The Report also calls for the creation of a £1bn Fintech Growth Fund ("FGF") to provide post-Series B stage companies with a domestic source of capital from which to raise funds to accelerate their growth up to a pre-IPO stage. Currently, the June 2020 Growth Capital report estimates there is a £2bn p.a. funding gap for post-Series B companies in the UK, forcing such companies to raise funding from foreign investors, which reduces the likelihood of those companies listing on UK markets. The FGF is proposed to be modelled on the Business Growth Fund, albeit with a mandate to invest in fintechs and with a dedicated investment team setting the investment strategy, as opposed to the BGF's shareholder driven approach.
While a dedicated UK Fintech fund is a positive step, many questions remain as to what fintechs can expect from the FGF. The Government should provide details on whether the FGF is intending to take a lead investor position on post-Series B funding (with the customary board seat and suite of investor rights) or a passive minority stake along side other established investors (with a more limited set of fundamental vetoes). Further clarity should be provided on whether the FGF will be flexible on its form of funding i.e. that it will be open to provide funds as equity investments, as well as convertible debt, or indeed whether it will only provide funding on a convertible debt basis similar to the Future Fund scheme.
3. Public Markets
The Report notes that since 2015, only 6.7% of fintechs have chosen to list on the LSE, versus 29.3% for NASDAQ and 24% for NYSE, and that the reasons for this are primarily due to more favourable listing regimes in other jurisdictions, and lack of comparable listed fintechs on the LSE (as well as other factors such as investor boards being populated by foreign investors who prefer to list outside the UK). There are four key proposals to encourage more LSE listings, although we have not discussed the proposal for a Fintech index below given its non-legal nature.
Free Float Requirements
Firstly, a reduction of the LSE's 25% minimum free float requirement, or a switch to a value based threshold rather than a percentage of share capital threshold. In contrast to the LSE, both the NYSE and NASDAQ have a free float value threshold ($40-60m) rather than a shareholding threshold, offering much more flexibility to companies to list a smaller percentage of shareholding on an IPO and therefore raise funds with a minimal impact on the existing capital structure.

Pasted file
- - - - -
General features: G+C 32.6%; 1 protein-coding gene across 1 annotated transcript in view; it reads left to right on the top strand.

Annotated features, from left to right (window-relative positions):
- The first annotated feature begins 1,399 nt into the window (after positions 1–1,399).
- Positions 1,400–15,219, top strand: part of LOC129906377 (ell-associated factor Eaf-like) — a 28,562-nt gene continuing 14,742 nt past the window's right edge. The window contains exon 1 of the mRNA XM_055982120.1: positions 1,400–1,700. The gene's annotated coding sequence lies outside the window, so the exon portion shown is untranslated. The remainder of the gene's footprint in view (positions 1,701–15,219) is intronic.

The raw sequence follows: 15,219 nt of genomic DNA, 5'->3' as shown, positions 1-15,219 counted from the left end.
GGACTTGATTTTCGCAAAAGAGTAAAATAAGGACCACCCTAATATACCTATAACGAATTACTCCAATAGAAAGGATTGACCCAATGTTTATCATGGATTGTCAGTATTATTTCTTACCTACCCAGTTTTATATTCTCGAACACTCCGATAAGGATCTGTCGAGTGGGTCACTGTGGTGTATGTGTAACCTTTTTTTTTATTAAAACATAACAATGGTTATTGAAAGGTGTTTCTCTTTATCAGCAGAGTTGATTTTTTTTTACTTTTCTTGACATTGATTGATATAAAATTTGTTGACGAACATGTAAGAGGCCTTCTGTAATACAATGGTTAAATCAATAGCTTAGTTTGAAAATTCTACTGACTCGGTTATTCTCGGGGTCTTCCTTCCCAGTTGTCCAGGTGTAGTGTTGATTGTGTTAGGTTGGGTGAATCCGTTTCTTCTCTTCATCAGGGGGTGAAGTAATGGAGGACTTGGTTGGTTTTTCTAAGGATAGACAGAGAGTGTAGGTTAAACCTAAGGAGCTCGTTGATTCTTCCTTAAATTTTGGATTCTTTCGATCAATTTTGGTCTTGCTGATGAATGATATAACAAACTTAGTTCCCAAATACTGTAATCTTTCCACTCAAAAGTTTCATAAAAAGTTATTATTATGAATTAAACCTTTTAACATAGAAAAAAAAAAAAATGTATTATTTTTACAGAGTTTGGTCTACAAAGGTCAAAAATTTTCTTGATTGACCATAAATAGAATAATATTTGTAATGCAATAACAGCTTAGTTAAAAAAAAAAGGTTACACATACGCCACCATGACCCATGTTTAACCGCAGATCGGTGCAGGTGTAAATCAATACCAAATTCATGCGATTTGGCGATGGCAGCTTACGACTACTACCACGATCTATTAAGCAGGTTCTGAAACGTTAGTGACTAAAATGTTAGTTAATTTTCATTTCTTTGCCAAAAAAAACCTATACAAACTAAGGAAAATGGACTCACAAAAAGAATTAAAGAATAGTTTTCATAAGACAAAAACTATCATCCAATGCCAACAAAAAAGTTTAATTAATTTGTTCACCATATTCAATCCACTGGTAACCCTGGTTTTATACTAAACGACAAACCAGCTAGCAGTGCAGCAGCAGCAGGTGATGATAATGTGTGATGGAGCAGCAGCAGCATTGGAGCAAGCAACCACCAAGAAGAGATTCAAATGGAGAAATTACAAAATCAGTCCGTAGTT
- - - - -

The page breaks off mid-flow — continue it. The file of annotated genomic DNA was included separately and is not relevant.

The impact of introducing reduced shareholding or alternative value thresholds may be limited however by existing investment documentation, which in some instances will contractually require a listing to hit either a minimum free float shareholding percentage or a listing date proceeds return to a lead investor for the listing to proceed without lead investor consent. Fintechs should carefully consider these provisions in the light of any changes to the listing regime, and we would expect further consultation with fintechs ahead of any proposed changes so that it can be determined whether the reductions will actually encourage more fintech IPOs or maintain the status quo of investor sign-off.
Dual Share Class Listings
Secondly, the removal of the "one vote, one share" concept on premium listings to permit dual class structures i.e. structures giving founders or investors entrenched rights or weighted voting rights, as the LSE currently requires premium listed entities to limit themselves to one class of securities for all shareholders (subject to certain exemptions). The Report notes that dual class structures are currently permitted on "all other major stock exchanges, such as the NYSE, NASDAQ, Euronext, the Hong Kong Stock Exchange, and the Singapore Stock Exchange", and a shift to permit these types of listings should remove a major barrier to fintechs seeking a premium listing in London.